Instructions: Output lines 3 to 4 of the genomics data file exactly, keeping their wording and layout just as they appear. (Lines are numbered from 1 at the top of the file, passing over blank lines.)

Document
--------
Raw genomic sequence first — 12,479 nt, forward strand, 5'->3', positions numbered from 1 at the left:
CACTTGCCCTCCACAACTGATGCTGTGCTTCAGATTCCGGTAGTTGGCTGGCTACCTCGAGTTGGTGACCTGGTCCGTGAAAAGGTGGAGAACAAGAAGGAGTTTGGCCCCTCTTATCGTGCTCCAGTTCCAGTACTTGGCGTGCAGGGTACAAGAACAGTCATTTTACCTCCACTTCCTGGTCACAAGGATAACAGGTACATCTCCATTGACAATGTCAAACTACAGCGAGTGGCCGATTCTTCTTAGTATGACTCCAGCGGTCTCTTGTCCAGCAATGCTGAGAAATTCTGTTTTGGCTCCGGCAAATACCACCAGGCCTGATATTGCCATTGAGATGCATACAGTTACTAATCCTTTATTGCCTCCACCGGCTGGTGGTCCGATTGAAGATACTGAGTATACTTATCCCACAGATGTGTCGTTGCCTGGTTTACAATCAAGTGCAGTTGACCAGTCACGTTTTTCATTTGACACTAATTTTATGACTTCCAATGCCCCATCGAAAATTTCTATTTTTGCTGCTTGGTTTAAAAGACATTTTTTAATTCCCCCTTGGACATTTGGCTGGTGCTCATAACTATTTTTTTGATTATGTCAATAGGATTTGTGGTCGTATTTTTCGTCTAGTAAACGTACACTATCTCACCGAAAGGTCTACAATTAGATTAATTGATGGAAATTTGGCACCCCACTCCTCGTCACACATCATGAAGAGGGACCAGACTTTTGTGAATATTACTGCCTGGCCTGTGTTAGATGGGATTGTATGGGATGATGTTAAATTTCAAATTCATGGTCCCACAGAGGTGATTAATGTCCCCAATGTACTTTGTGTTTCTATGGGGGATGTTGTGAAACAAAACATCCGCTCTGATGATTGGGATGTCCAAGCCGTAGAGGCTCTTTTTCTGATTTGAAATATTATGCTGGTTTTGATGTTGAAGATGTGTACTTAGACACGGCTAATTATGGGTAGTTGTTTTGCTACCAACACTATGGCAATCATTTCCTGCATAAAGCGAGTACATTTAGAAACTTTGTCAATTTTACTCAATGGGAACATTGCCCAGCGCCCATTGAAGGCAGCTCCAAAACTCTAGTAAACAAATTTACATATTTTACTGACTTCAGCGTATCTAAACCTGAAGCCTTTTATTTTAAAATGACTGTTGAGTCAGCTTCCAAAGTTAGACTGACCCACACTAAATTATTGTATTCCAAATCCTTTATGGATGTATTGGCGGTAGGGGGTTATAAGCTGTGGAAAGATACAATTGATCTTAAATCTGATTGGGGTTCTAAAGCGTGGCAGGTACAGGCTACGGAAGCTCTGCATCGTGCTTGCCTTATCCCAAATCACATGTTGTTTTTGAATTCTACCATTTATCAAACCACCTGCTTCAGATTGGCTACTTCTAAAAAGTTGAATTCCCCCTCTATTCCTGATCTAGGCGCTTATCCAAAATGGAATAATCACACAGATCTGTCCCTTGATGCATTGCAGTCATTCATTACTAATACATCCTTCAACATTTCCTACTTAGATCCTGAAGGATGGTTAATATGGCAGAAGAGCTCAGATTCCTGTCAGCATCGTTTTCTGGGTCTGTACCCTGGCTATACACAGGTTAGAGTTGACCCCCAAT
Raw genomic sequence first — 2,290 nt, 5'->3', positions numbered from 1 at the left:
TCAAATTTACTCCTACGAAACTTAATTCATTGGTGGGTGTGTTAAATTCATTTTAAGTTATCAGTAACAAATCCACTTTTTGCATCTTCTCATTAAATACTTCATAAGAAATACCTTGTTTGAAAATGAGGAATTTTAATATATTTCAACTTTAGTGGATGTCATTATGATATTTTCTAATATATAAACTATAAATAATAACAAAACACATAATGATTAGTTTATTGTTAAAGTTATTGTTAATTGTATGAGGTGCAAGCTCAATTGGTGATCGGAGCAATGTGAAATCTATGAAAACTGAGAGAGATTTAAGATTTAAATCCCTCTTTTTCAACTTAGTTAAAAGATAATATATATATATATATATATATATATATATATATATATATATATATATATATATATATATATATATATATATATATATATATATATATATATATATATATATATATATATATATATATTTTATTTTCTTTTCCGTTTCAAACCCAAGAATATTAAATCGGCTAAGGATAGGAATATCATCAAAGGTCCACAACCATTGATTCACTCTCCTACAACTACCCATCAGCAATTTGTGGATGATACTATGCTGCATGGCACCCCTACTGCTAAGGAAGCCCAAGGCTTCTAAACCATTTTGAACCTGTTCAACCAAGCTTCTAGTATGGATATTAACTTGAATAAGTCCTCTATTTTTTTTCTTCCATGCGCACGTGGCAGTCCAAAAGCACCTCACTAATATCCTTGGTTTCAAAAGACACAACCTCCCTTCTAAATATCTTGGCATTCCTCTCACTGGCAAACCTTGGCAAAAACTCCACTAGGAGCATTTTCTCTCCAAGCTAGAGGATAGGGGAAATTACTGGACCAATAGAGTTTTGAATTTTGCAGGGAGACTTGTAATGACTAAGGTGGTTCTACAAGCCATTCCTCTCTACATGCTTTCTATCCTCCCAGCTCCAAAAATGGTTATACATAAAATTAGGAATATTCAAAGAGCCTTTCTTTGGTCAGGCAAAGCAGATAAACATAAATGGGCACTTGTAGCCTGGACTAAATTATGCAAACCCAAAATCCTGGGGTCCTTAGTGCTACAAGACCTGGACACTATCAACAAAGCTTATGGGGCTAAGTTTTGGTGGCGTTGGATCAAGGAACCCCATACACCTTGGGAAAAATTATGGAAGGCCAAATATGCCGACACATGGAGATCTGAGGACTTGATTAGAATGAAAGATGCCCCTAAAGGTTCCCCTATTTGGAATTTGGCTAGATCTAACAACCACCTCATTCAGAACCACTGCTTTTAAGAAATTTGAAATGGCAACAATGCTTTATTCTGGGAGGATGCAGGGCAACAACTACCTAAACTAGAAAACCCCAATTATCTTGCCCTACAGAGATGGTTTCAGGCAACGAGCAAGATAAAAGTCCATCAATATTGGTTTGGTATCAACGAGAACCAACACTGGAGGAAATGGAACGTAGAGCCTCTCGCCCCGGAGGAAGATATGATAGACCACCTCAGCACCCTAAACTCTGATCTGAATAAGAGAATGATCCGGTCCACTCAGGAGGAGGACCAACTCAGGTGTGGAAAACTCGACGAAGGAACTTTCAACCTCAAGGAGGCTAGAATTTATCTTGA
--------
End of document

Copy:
Raw genomic sequence first — 2,290 nt, 5'->3', positions numbered from 1 at the left:
TCAAATTTACTCCTACGAAACTTAATTCATTGGTGGGTGTGTTAAATTCATTTTAAGTTATCAGTAACAAATCCACTTTTTGCATCTTCTCATTAAATACTTCATAAGAAATACCTTGTTTGAAAATGAGGAATTTTAATATATTTCAACTTTAGTGGATGTCATTATGATATTTTCTAATATATAAACTATAAATAATAACAAAACACATAATGATTAGTTTATTGTTAAAGTTATTGTTAATTGTATGAGGTGCAAGCTCAATTGGTGATCGGAGCAATGTGAAATCTATGAAAACTGAGAGAGATTTAAGATTTAAATCCCTCTTTTTCAACTTAGTTAAAAGATAATATATATATATATATATATATATATATATATATATATATATATATATATATATATATATATATATATATATATATATATATATATATATATATATATATATATATATATATATATATTTTATTTTCTTTTCCGTTTCAAACCCAAGAATATTAAATCGGCTAAGGATAGGAATATCATCAAAGGTCCACAACCATTGATTCACTCTCCTACAACTACCCATCAGCAATTTGTGGATGATACTATGCTGCATGGCACCCCTACTGCTAAGGAAGCCCAAGGCTTCTAAACCATTTTGAACCTGTTCAACCAAGCTTCTAGTATGGATATTAACTTGAATAAGTCCTCTATTTTTTTTCTTCCATGCGCACGTGGCAGTCCAAAAGCACCTCACTAATATCCTTGGTTTCAAAAGACACAACCTCCCTTCTAAATATCTTGGCATTCCTCTCACTGGCAAACCTTGGCAAAAACTCCACTAGGAGCATTTTCTCTCCAAGCTAGAGGATAGGGGAAATTACTGGACCAATAGAGTTTTGAATTTTGCAGGGAGACTTGTAATGACTAAGGTGGTTCTACAAGCCATTCCTCTCTACATGCTTTCTATCCTCCCAGCTCCAAAAATGGTTATACATAAAATTAGGAATATTCAAAGAGCCTTTCTTTGGTCAGGCAAAGCAGATAAACATAAATGGGCACTTGTAGCCTGGACTAAATTATGCAAACCCAAAATCCTGGGGTCCTTAGTGCTACAAGACCTGGACACTATCAACAAAGCTTATGGGGCTAAGTTTTGGTGGCGTTGGATCAAGGAACCCCATACACCTTGGGAAAAATTATGGAAGGCCAAATATGCCGACACATGGAGATCTGAGGACTTGATTAGAATGAAAGATGCCCCTAAAGGTTCCCCTATTTGGAATTTGGCTAGATCTAACAACCACCTCATTCAGAACCACTGCTTTTAAGAAATTTGAAATGGCAACAATGCTTTATTCTGGGAGGATGCAGGGCAACAACTACCTAAACTAGAAAACCCCAATTATCTTGCCCTACAGAGATGGTTTCAGGCAACGAGCAAGATAAAAGTCCATCAATATTGGTTTGGTATCAACGAGAACCAACACTGGAGGAAATGGAACGTAGAGCCTCTCGCCCCGGAGGAAGATATGATAGACCACCTCAGCACCCTAAACTCTGATCTGAATAAGAGAATGATCCGGTCCACTCAGGAGGAGGACCAACTCAGGTGTGGAAAACTCGACGAAGGAACTTTCAACCTCAAGGAGGCTAGAATTTATCTTGA